Summertime, semi-permanent high pressure systems over the northern hemisphere's oceans, such as the North Pacific Subtropical High and the Bermuda High are likely to intensify (strengthen) this century as a result of increasing greenhouse gas concentrations, according to a new study led by Duke University.
These changes could play an increasing role of shaping regional climate, particularly the occurrence of drought and extreme summer rainfall.
Stronger highs could also have an impact on the strength and tracks of tropical cyclones.
Climate model simulations suggest that an increase in the land-sea thermal contrast - the difference between ocean and land heating, as Earth's climate warms - will fuel the systems' intensification, according to the Duke University/Nicholas School of the Environment news release.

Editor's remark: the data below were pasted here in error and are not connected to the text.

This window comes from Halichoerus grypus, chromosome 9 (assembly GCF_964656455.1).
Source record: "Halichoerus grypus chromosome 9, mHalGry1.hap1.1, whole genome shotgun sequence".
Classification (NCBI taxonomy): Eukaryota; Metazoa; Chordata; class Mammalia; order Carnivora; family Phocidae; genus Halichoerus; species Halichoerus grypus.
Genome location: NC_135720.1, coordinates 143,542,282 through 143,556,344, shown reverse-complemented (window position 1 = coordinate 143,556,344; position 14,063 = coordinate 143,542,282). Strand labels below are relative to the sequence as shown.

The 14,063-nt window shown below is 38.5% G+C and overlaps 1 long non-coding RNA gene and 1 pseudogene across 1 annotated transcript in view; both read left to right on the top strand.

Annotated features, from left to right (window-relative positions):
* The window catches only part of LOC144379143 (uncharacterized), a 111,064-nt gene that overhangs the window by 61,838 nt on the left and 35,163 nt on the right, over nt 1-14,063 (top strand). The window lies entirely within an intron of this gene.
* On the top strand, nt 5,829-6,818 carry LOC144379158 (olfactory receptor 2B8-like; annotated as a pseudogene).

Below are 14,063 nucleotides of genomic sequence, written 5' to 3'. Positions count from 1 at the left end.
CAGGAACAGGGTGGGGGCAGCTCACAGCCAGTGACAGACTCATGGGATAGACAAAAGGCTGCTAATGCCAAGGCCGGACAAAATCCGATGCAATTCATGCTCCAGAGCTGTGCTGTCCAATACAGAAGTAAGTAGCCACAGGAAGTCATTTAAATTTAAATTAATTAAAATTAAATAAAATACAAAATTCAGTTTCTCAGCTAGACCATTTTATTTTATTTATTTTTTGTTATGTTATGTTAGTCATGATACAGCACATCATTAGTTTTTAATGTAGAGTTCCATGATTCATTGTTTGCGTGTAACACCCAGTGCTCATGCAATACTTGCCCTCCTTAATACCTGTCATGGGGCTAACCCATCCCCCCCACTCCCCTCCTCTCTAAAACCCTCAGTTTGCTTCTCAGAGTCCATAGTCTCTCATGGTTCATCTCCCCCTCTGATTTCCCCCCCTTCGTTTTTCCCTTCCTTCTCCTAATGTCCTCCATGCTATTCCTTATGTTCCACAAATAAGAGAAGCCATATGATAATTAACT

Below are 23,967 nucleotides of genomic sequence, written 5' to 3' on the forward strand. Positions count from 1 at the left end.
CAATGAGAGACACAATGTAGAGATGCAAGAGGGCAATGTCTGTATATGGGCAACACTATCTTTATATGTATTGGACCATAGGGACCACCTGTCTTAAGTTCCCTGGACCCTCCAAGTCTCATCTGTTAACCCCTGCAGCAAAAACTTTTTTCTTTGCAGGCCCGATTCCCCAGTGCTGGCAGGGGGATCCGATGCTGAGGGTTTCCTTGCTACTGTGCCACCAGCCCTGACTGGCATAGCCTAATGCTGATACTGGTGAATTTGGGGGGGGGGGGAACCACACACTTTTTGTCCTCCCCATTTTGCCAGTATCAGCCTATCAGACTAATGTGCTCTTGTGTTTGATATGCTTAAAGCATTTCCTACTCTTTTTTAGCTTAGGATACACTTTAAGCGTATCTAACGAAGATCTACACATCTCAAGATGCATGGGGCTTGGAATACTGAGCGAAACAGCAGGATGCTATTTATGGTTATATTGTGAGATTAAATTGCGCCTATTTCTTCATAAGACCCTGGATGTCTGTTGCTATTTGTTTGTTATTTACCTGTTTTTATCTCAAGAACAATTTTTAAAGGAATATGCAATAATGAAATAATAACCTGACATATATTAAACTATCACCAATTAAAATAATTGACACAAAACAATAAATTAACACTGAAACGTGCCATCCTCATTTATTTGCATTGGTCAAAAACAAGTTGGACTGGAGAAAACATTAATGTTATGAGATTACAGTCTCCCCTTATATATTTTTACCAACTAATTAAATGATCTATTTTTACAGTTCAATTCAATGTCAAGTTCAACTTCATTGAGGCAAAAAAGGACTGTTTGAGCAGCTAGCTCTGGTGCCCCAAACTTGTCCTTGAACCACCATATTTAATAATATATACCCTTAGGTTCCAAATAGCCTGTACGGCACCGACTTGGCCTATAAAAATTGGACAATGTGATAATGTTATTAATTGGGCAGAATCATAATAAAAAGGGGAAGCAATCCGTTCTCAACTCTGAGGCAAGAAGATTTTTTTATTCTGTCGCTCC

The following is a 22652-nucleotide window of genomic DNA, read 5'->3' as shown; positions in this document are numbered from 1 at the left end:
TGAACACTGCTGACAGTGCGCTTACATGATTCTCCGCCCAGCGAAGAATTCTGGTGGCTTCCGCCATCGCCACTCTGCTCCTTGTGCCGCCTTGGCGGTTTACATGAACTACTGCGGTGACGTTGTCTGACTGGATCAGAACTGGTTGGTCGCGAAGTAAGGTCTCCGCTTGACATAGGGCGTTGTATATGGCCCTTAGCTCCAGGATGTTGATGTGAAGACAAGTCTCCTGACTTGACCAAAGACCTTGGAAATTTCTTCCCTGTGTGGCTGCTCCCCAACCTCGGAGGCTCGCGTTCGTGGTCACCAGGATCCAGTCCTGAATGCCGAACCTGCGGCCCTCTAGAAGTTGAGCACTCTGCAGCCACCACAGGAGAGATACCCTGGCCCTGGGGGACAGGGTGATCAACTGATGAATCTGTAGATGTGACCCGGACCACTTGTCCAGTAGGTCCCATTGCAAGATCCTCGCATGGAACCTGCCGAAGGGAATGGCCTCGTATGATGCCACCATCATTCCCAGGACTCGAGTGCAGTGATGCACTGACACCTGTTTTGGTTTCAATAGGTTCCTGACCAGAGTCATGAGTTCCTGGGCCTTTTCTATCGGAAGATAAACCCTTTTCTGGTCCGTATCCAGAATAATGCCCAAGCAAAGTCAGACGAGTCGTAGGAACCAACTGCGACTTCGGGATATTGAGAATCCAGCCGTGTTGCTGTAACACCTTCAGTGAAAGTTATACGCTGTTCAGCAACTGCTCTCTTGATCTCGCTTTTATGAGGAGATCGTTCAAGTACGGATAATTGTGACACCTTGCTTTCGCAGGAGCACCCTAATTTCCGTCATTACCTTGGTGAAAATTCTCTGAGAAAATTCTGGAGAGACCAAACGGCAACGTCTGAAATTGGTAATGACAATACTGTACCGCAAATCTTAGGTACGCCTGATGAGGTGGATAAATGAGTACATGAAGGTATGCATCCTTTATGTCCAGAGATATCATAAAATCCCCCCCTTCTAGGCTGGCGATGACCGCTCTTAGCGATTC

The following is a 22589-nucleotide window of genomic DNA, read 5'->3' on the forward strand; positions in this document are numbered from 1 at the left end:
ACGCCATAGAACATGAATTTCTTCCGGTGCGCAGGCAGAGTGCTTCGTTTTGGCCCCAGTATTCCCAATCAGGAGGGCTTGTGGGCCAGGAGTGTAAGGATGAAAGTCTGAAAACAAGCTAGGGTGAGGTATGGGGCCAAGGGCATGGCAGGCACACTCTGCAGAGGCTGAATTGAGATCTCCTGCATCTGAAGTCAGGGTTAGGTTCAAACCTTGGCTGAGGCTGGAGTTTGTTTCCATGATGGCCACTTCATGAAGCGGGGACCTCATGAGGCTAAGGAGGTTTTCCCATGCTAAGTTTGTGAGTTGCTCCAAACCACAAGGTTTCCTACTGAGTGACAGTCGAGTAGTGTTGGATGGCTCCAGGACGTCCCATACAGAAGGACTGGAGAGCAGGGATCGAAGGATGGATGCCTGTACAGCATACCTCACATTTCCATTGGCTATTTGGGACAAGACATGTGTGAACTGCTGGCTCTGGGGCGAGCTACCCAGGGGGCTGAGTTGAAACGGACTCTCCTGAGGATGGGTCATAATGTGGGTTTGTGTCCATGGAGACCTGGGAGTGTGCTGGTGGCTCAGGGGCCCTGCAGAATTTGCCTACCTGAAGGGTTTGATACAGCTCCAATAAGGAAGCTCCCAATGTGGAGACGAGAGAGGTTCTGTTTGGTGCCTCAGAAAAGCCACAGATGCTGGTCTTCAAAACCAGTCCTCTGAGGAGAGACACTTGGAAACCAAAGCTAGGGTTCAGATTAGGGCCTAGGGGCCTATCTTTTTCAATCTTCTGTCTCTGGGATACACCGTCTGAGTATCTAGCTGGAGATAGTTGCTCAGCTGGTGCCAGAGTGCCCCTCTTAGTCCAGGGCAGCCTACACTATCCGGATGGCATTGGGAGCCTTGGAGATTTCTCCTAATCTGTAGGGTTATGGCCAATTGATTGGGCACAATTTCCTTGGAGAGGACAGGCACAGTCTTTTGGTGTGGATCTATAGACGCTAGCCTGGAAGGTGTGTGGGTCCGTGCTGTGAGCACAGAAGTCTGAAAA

In addition to the climate model simulations, the research team also looked at 40 years of atmospheric climate data for the months of June, July and August.
The study is published in Nature Geoscience. You can look at the study abstract right here.
Current record-breaking sea surface temperatures indicate that the 14-year pause in ocean warming has ended, according to a new study.
Will 2014 end up as the warmest year on record?
New research tries show a better way of understanding what happens to the Earth under climate change.
Bird feeders across the U.S. could be seeing some new visitors later this century, while some of the regulars move away.
The IPCC released the Synthesis Report from the Fifth Assessment this of the global climate past weekend.
Some excellent point in regards to this year's global temperature anomalies from one of the experts.